Amaranth Advisors, the troubled Greenwich, Conn.-based hedge fund, has avoided total liquidation, and might even regroup after a monumental one-month drop of $6 billion, according to Reuters.

In a letter to investors Wednesday, the company said it dodged  "forced liquidation" by settling with account lenders.

Amaranth, the letter said, "is focused on communicating with our investors and defining the future of our business."

But communication stalled Friday when the firm postponed a scheduled conference call for the fourth time since the news first broke Monday.

Also since Monday, the fund has rapidly begun selling its assets, negotiating with investors such as Citadel Investment Group and JP Morgan Chase.

Analysts suggest the company might also rely on the "gates" included in the contracts it has with investors that limit the amount that can be redeemed each quarter.

"It is within their right that they could have money for years because of the gate," one unnamed portfolio manager told Reuters.

Problems started with a bad bet on natural gas markets that resulted in the $9 billion fund's assets getting slashed by 65% in September and 55% since January.

According to documents describing Amaranth contracts, investors who choose to redeem their stakes might find their money is tied up, since the firm can only liquidate 7.5% of the capital each quarter.

Those investors who have applied for annual redemptions might not be able to redeem their shares until late 2007.

To be sure, Amaranth faces challenges bigger than client retention, including a brain drain, regulatory backlash and, of course, lawsuits.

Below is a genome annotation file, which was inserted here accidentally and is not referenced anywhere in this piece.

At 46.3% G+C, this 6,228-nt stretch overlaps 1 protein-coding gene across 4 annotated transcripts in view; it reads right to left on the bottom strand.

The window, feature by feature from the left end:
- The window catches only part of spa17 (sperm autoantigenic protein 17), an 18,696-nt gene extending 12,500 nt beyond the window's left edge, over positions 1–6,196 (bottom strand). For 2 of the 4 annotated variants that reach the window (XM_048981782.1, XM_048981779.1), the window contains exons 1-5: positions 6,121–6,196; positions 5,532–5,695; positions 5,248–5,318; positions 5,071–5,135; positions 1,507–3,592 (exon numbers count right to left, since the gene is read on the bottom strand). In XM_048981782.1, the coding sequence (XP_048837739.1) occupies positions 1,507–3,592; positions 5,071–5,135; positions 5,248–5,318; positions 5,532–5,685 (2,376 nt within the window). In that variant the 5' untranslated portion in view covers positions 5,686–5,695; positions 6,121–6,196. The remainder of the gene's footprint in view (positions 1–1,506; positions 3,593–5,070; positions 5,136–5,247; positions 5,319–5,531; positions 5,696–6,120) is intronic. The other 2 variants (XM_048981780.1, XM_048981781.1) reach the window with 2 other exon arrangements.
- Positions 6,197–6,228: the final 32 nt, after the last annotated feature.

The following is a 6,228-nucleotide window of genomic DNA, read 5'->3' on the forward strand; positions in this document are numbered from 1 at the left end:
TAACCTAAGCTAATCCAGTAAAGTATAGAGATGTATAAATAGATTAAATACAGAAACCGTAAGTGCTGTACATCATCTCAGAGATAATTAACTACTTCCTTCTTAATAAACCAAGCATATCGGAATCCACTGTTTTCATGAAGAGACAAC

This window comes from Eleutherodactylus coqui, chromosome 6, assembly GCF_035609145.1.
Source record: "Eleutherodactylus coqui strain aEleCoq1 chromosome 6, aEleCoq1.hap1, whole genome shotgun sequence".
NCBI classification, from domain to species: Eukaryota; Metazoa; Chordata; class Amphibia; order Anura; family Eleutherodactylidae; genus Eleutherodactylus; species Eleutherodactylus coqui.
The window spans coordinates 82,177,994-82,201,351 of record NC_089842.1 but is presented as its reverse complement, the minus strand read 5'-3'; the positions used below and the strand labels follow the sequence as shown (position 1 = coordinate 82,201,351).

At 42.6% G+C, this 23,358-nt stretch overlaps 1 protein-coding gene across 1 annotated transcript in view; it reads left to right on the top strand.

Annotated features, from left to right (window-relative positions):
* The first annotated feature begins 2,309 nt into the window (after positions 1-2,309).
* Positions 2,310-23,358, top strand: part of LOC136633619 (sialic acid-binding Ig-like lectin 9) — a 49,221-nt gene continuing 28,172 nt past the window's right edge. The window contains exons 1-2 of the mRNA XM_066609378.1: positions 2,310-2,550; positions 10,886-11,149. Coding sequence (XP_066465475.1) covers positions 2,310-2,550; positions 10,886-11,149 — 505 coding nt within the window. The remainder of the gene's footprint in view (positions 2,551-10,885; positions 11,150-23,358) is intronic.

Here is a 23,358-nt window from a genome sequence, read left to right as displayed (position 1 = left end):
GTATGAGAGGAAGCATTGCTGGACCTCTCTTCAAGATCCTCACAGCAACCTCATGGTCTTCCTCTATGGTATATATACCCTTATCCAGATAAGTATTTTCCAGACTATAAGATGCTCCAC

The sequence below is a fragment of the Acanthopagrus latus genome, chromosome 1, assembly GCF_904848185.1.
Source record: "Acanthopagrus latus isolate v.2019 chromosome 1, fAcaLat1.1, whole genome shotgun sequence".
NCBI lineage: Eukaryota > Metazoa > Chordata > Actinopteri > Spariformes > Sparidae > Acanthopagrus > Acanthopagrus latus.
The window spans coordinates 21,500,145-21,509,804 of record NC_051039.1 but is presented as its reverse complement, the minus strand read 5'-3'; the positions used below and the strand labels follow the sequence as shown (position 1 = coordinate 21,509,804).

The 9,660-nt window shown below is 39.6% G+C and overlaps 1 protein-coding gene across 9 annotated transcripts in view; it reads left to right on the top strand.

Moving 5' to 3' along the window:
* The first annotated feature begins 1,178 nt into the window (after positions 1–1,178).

"It's hard to imagine they don't get sued," said Marc Weingarten, an attorney at Schulte Roth & Zabel, who lists Amaranth among the clients he's had. "Some pension funds and other institutions just as fiduciaries will have to take some action," he said.

"The chivalrous thing to do is to return the money, go back to the black box and tinker with the algorithms," said Jay Gould, an attorney with Pillsbury Winthrop Shaw Pittman in New York." The idea that they would just stand by their documents and make investors wait years is not an informed business strategy," he said.

Industry experts note that other companies have hit hard times and regrouped only to rebound as successful industry leaders, most notably the D.E. Shaw Group, after a 1998 misstep.

But it is critical to win back the confidence of investors by proving there was no fraud, and that all weaknesses have been identified and addressed, Gould said.

The staff of Money Management Executive ("MME") has prepared these capsule summaries based on reports published by the news sources to which they are attributed. Those news sources are not associated with MME, and have not prepared, sponsored, endorsed, or approved these summaries.

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